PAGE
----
but concludes thus:
Some of it also reflects what I take to be a truly breathtaking naïveté. For example, George Woodwell says this: “If the opposition opens an issue, make the issue theirs, and so hot that they have to let go.”
As if a group of climate scientists can make it “hot” enough to force the likes of Marc Morano to let go. Even if they could, they’d basically be turning themselves into Morano. And a lot of good that would do for their standing in the eyes of the public. (Moreover, any scientist who thinks he or she can beat Morano at his own game is in for a very rude awakening.)
So the fact that the public has the story drastically wrong is not the fault of how the story has been communicated? Exactly whose fault is it then?
We’ve had more than 20 years of communication of climate science. … And thanks in part to Web 2.0, today there is more varied and voluminous communication on the subject than ever before, including some very effective efforts by scientists. Yet with all of that communication about climate science, we still do not have substantial policy action. So might it be that the problem has not been a failure of a communication, but a failure of policy?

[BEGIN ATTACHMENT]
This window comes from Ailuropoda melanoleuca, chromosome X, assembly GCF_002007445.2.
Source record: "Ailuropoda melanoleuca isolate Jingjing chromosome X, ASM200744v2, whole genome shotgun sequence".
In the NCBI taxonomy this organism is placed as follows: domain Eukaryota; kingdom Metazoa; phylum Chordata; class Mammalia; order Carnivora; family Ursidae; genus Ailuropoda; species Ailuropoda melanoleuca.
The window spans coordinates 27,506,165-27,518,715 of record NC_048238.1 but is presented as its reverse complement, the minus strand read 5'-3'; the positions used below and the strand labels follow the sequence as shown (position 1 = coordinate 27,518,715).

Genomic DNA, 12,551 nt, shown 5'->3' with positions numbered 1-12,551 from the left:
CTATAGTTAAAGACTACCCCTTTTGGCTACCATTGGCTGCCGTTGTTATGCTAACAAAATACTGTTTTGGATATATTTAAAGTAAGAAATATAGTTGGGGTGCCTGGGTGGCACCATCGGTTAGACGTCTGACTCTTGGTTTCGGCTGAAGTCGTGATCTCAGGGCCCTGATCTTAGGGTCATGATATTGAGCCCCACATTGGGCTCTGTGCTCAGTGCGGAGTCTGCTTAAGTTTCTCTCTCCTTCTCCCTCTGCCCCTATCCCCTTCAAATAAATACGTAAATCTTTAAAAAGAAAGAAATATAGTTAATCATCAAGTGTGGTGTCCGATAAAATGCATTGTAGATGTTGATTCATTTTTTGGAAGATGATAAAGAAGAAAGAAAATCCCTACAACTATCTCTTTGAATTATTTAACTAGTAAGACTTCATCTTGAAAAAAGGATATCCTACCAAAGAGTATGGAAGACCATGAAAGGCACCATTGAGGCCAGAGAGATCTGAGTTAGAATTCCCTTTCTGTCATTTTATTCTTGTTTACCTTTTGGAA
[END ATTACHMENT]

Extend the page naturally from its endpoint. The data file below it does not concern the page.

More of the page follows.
Please don’t get me wrong: I’m all for more and improved communication of climate science, both by scientists and journalists. But I do not believe this is the key that will unlock better policy outcomes.
And now, people are advising scientists to take the advice of "PR professionals". Well, I am pretty much unconvinced.
So where does this leave us? Basically, deeply confused. We really are left to our own devices and our own ethics. The fact is that the message nature tells science is clear enough, and the message science tells society is monstrously garbled, largely by the intervention of malicious agents with political skills, and somewhat by the peculiar ethics of intervening institutions, notably politics including political activism, law, economics and journalism. The beltway professions, in short.